“The Beast Side: Living (and Dying) While Black in America” by D. Watkins

Terri Schlichenmeyer | 9/16/2015, 1:21 p.m.
Bang. That’s all it takes to snuff out a life. One bang, though there are usually more before someone is ...
“The Beast Side: Living (and Dying) While Black in America ” by D. Watkins c.2015, Hot Books $21.99 / $27.99 Canada

Bang.

That’s all it takes to snuff out a life. One bang, though there are usually more before someone is dead: Freddie Gray, Michael Brown, Tamar Rice, Jonathan Ferrell, how did we get to this point? Better yet, as D. Watkins ponders in his new book “The Beast Side,” how do we get out of it?

The list of the dead literally grows every day: statistically, an African American citizen is murdered by white cops, black cops, or neighbors every 28 hours. It’s war out there for Black America, says D. Watkins, and he’s tired of it.

His idea for ending violence and injustice is unique, but meaningful.

Watkins says that reading absolutely changed his life by teaching him to think critically, and it saved him. Literacy, he says, opens lines of communication, while sharing individual stories can educate and can make people eager to read. “The Beast Side” is, therefore, a book of stories.

How does it happen, for example, that a black writer from Baltimore – a city that’s sixty percent black – finds himself speaking at a large event where there are few black people? The reason: there are two Baltimores and the split is sharp. Before college, Watkins had little contact with whites. Do white people know what’s happening in east Baltimore? Not many do, he says and when folks learn, they’re usually surprised.

It’s almost hard to grasp how many of Watkins’ friends and family have died by violence. He was only a boy when he witnessed a murder; crime was that common. He watched people on his street do anything to make a buck (they’re the hardest working people in the nation, he says); he sold drugs, hustled, and carried a gun (mandatory, he claims), but his brother wanted him off the streets.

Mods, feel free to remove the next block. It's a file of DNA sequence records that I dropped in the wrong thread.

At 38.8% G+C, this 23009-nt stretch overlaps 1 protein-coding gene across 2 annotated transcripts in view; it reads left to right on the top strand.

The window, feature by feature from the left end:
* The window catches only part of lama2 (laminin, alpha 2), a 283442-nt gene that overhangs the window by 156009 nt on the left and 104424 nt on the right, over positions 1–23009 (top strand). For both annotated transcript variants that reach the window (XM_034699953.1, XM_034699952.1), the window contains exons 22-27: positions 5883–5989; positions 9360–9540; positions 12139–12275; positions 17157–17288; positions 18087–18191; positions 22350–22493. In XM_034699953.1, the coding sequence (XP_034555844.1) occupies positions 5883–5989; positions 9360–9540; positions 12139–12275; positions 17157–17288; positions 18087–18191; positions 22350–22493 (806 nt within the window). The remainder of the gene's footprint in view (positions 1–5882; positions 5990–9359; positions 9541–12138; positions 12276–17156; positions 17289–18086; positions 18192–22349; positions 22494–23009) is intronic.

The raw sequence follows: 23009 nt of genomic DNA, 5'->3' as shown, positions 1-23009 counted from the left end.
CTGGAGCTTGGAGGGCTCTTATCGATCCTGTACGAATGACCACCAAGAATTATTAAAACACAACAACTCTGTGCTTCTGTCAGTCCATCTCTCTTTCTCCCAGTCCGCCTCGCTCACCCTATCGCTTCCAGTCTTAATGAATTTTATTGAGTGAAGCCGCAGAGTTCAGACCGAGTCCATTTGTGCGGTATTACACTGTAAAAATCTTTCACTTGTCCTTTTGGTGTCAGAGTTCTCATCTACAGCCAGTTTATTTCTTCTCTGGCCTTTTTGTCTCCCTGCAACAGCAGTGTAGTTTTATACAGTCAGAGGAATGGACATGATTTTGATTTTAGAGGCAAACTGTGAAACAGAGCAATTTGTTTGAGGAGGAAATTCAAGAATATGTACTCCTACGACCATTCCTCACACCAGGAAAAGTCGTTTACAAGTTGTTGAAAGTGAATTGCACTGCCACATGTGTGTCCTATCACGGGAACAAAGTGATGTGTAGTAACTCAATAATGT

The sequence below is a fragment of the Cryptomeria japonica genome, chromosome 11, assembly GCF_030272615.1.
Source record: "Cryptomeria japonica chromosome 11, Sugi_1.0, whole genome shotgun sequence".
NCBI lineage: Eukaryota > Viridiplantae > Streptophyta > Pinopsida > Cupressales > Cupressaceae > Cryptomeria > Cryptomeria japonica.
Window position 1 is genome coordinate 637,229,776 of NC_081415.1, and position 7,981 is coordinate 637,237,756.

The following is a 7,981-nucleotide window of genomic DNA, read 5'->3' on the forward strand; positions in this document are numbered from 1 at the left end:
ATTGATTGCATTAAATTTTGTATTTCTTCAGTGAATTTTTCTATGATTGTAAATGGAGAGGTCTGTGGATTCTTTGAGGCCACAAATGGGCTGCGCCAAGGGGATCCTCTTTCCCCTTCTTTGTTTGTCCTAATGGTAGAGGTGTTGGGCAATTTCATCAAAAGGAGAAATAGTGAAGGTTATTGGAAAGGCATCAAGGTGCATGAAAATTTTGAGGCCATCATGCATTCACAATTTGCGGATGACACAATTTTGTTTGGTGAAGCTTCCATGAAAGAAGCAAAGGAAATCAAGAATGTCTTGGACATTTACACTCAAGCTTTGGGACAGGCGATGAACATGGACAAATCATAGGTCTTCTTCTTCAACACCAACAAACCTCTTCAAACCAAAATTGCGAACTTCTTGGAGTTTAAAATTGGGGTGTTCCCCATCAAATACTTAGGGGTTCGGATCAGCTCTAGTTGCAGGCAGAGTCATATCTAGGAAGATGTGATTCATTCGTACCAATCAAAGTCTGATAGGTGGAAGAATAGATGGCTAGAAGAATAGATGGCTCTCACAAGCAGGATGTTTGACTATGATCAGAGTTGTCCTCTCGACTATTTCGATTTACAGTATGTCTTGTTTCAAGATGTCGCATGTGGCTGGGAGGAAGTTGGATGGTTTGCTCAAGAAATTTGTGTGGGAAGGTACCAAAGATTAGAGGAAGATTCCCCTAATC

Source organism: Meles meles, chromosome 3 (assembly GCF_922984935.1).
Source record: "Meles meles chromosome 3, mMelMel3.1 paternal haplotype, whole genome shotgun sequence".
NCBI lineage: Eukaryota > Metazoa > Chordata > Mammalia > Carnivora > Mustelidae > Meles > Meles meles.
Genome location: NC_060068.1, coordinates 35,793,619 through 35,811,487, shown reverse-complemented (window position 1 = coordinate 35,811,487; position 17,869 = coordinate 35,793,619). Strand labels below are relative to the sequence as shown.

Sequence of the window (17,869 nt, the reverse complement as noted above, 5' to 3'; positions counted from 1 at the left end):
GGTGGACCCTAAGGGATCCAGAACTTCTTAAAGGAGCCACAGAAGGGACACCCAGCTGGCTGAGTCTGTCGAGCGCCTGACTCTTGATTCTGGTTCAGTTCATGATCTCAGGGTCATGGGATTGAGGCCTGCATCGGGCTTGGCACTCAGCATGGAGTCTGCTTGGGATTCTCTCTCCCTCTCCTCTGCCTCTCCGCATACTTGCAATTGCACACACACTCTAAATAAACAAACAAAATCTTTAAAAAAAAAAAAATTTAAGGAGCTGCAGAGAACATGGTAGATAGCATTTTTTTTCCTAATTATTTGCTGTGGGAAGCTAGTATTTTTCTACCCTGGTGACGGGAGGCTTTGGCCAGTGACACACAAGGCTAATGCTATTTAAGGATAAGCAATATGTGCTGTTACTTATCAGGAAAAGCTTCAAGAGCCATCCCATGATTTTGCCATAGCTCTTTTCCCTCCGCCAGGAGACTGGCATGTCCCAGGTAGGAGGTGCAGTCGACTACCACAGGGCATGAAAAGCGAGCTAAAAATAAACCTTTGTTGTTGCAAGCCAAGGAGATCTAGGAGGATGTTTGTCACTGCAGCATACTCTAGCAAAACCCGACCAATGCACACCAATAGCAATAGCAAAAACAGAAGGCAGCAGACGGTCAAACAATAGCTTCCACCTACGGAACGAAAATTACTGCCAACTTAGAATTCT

Watkins went to college to become a professor and a teacher. His stories help black men understand why they should respect black women more; they explain why Watkins doesn’t recite the Pledge of Allegiance, how black people are left out of pop culture, why reading is essential, and how eating poorly could be Black America’s worst habit. And they show how, deeply and despite the rift in this country, we really aren’t so different after all.

Is that such a surprise?

At the risk of sounding Pollyanna-ish, no. But can that hope change the way things are, as reported in “The Beast Side”?

That, I think, will depend on your POV: author D. Watkins says things that many people don’t want to hear and his words fairly seethe with anger – yet, pages later, those stories seem almost warm before abruptly turning to outrage and anger again. Hope followed by persistent reality is what you get, then, along with a lingering sense of rightful unease, inability to stop pondering, and a need to become much, much more educated.

Though its subject matter can be harsh, I think “The Beast Side” is appropriate for older-teens-to-adults, particularly if recent news stories disturb you greatly. If that’s the case, then aim to read it.

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